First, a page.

kassy

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Re: Renewable Energy Transition and Consumption
« Reply #265 on: September 29, 2020, 02:06:17 PM »
There are some interesting points in there but rehashing the same argument does not really help.

So ralfy would it be fair to classify your position as ´it is not possible?´
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Ken Feldman

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Re: Renewable Energy Transition and Consumption
« Reply #266 on: September 29, 2020, 10:35:43 PM »
I think what Ralfy fails to understand is that as long as the Energy Return on Investment is greater than 1 (which it is even if you try to put your thumb on the scales with arguments about mining, transmission, grid efficiency, etc...), then what really drives investment decisions is financial return on investment. 

And now that renewables are cheaper than fossil fuels, the final investment decisions on energy projects are increasingly dominated by new renewable projects.  That's why there are so many press releases available about new renewable power plants.

https://canada.constructconnect.com/dcn/news/economic/2020/09/report-predicts-major-spike-in-renewable-energy-projects-by-2030

Quote
Report predicts major spike in renewable energy projects by 2030
DCN-JOC News Services September 3, 2020

SANTA CLARA, CALIF. — A new report from Frost & Sullivan predicts that US$3.4 trillion will be invested globally on renewable energy by 2030.

The study, Opportunities from Decarbonization in the Global Power Market, 2019-2030, forecasts that coal will take a downturn in most developed markets.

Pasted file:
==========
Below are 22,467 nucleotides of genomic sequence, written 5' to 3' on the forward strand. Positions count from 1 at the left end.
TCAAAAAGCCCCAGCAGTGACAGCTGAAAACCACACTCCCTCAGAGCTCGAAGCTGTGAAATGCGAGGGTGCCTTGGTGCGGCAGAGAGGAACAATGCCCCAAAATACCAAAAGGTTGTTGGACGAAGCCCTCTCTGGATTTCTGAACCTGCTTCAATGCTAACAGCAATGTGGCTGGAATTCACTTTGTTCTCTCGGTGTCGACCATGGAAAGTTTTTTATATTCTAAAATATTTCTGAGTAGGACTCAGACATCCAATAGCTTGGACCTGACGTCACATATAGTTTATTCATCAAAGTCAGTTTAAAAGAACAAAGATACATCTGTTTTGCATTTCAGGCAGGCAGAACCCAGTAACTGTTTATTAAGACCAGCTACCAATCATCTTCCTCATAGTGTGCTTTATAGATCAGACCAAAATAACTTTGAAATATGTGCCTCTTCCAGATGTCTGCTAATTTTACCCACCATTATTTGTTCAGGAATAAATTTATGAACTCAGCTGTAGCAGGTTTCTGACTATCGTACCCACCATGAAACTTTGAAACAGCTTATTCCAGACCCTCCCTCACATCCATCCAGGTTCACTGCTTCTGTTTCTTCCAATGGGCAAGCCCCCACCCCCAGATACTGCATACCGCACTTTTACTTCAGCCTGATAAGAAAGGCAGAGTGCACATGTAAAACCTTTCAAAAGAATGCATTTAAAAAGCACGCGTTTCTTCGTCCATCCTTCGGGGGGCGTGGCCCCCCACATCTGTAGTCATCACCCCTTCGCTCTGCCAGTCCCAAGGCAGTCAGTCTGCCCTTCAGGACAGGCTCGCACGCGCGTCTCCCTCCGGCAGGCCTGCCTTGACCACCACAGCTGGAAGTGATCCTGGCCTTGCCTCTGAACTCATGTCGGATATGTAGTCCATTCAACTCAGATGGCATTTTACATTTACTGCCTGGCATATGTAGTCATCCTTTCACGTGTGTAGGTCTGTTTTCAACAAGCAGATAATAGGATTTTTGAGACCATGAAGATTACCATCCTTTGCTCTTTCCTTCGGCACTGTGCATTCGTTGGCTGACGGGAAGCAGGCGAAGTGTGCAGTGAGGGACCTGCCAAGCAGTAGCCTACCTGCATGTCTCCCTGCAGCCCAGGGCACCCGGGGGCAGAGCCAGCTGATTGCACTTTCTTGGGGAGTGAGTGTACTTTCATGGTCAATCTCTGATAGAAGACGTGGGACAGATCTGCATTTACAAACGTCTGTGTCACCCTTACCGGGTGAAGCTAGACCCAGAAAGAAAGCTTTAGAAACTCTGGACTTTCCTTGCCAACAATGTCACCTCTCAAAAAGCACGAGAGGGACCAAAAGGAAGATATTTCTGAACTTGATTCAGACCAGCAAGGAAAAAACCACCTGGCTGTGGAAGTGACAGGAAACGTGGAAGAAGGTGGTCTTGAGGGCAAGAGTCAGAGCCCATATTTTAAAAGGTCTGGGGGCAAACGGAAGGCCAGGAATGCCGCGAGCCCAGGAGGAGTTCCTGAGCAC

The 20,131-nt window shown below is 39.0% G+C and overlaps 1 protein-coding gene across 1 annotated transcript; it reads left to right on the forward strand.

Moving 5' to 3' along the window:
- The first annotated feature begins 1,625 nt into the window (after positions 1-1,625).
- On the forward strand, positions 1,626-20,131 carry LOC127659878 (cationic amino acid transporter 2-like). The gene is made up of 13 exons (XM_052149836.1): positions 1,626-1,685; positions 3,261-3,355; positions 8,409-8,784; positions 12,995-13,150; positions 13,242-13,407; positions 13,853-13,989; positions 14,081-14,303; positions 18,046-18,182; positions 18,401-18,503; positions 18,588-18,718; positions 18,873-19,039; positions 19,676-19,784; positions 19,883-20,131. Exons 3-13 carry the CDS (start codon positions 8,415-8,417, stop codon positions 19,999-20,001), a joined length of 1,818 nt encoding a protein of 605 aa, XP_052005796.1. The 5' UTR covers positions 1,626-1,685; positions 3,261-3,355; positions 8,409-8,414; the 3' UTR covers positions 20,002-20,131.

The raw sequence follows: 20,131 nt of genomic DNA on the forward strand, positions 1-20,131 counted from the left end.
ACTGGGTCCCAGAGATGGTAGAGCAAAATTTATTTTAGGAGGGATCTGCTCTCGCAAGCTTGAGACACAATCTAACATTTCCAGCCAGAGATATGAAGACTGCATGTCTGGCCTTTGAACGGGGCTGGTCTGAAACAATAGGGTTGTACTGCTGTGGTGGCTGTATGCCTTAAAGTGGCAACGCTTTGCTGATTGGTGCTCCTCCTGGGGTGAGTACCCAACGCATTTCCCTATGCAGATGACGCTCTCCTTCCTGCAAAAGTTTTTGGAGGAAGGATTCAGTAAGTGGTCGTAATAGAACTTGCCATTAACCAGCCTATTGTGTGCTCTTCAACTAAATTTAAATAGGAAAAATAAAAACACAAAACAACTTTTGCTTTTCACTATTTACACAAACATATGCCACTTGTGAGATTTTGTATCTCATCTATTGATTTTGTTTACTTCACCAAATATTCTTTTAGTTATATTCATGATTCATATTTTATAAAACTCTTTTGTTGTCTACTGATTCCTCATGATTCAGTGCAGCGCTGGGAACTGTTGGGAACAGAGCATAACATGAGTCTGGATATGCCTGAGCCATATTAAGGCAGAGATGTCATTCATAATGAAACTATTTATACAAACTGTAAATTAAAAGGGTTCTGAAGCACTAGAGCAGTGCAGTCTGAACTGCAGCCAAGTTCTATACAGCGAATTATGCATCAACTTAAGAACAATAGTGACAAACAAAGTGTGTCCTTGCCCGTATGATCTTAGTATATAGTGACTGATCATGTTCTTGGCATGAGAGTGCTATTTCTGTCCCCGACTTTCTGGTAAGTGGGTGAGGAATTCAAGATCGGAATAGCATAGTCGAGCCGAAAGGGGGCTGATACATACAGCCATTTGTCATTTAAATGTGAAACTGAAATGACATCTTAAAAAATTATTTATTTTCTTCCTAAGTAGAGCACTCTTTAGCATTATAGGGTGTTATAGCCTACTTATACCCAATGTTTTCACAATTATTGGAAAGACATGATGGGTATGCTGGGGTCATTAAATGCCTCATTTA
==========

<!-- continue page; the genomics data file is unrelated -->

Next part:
By 2030, 54.1 per cent of installed capacity will be renewable (including hydropower) and 37.9 per cent will be a combination of solar and wind, the report predicts.

Falling costs and renewable-friendly energy policies adopted by several countries in the six major geographies — North America, Latin America, Europe, the Middle East, China and India — are prominent reasons why solar photovoltaic and wind capacity projects are expected to climb this decade.

ralfy

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Re: Renewable Energy Transition and Consumption
« Reply #267 on: October 02, 2020, 03:29:59 AM »
Just opened ralfys comments
Should not have bothered
Still single study syndrom still has not understood renewable energy is both cheaper and more efficient than way back in 2015
And can not get it is getting cheaper every year as we climb the learning curve and reach economy of scale.
Wasted space...

It's cheaper because of the price, but the price doesn't change the energy return. Look at what happened to oil: low prices but energy returns are still low.

The energy return is highest when ideal conditions are considered. That's nameplate power, and for photovoltaics that's 30.

It goes down when you look at payback time. That's lifecycle analysis, and for photovoltaics that's 11-12.

It goes down even more when you at the cost of making components available to you and how you use them. That's extended EROI, and for photovoltaics that's 6-7, or so-called "outdated" data.